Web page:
Miniature di confine: il ciclo troiano dell’Homerus Venetus A (Marc. gr. 454)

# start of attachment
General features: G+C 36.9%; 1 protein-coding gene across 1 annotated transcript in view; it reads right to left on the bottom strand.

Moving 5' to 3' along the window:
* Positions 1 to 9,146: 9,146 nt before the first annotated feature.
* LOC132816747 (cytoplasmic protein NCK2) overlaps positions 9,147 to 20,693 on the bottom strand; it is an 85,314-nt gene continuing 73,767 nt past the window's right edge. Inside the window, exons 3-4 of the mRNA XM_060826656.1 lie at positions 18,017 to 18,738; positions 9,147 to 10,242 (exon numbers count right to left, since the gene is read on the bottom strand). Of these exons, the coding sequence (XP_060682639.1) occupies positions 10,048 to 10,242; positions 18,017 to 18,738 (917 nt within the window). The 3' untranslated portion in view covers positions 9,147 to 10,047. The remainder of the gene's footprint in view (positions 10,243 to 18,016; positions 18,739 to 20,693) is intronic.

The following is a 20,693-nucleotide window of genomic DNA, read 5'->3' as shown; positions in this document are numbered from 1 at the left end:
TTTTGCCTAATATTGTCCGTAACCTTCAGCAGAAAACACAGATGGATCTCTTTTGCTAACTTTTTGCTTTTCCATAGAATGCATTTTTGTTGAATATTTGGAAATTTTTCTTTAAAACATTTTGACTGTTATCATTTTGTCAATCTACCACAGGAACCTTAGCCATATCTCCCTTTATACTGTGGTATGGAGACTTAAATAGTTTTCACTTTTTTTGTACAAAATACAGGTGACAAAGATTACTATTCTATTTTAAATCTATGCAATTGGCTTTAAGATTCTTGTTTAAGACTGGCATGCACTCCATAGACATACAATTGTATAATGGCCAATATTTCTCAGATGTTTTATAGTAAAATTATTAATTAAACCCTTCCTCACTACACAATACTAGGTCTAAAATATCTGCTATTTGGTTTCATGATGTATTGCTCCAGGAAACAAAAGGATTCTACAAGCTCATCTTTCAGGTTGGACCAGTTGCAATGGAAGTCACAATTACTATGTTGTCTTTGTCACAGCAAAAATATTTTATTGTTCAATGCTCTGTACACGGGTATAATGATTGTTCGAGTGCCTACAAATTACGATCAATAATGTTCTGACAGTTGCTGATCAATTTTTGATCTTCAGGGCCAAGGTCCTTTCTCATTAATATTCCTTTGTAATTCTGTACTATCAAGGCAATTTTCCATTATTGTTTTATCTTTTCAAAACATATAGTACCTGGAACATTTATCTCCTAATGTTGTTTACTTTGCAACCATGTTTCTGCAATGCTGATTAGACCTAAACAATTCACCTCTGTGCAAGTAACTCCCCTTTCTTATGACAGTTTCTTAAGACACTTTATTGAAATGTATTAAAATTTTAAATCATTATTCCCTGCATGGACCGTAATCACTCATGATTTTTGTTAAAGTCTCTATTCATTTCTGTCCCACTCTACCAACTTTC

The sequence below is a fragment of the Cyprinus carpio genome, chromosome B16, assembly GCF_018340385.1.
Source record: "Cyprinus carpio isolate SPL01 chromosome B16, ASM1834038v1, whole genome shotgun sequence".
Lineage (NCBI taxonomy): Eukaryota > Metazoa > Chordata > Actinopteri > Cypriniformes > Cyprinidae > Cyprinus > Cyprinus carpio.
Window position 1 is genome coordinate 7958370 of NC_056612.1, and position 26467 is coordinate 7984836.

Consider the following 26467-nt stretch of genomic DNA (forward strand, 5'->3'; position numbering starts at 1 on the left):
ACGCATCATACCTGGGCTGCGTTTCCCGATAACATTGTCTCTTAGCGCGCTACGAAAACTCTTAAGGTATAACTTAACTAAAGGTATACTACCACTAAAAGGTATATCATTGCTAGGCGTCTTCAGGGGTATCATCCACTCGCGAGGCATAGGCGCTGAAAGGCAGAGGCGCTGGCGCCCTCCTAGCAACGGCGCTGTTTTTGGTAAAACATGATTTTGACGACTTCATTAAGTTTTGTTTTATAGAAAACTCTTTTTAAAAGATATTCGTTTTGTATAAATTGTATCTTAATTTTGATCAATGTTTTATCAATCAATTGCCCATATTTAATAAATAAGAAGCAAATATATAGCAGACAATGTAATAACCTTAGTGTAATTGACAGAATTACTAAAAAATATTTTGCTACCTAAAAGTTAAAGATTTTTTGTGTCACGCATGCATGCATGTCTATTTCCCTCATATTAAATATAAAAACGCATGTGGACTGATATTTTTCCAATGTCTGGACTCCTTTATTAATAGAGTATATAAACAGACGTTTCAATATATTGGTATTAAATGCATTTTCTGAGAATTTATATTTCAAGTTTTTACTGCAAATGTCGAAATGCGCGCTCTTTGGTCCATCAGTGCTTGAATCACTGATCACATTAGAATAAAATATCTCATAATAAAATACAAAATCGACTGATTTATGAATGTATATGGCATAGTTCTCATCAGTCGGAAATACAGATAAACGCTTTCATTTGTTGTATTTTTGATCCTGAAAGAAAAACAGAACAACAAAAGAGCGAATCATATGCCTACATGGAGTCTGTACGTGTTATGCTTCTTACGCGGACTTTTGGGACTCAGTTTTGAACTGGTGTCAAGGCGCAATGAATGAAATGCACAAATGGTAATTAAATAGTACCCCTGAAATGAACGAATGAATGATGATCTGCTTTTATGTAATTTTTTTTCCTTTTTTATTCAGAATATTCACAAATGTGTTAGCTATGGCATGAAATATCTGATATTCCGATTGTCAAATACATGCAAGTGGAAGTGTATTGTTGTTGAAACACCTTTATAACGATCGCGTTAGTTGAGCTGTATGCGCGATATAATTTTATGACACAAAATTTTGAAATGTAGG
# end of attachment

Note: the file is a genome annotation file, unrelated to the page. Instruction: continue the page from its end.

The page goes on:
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SUMMARY: In MS Venetus A of the Iliad (Venice, Bibl. Marciana, Gr. 454, 10th cent.) the script of a textual addition covered by a painted scene appears to be from the late 11th cent. (instead of late 12th, as previously supposed); the MS itself moved to Sicily by the 12th cent. and later – early 14th cent. – it is found in Terra d’Otranto, as the research of C.M. Mazzucchi has shown. The possibility of an earlier date for the illustration painted over the added text and the moving of the MS to Sicily and Southern Italy spur on a new study on the illustrations of the MS; models and figural sources of the Trojan Cycle illuminated on five folios, inserted as an introduction to the Iliad, are investigated. The attribution of the illustrations to a Sicilian milieu, suggested by Italo Furlan, is confirmed, as well as the influence of the Chronicle of John Skylitzes (Madrid, BNE, Vitr. 26-2) and of the Islamic paintings on the ceiling of the Palatine Chapel in Palermo. Yet many iconographical and stylistic references point to a date earlier than Furlan’s, to ca 1154-1180, under the Norman Kings, when a cultured secular society, open to a revival of ancient mythology, might promote the expressive scenes of the Judgment of Paris and the dramatic stories of Helene, Briseis and Chryseis, attuned to the aetas ovidiana which had begun to spread in the South of Italy from the end of the 11th cent.
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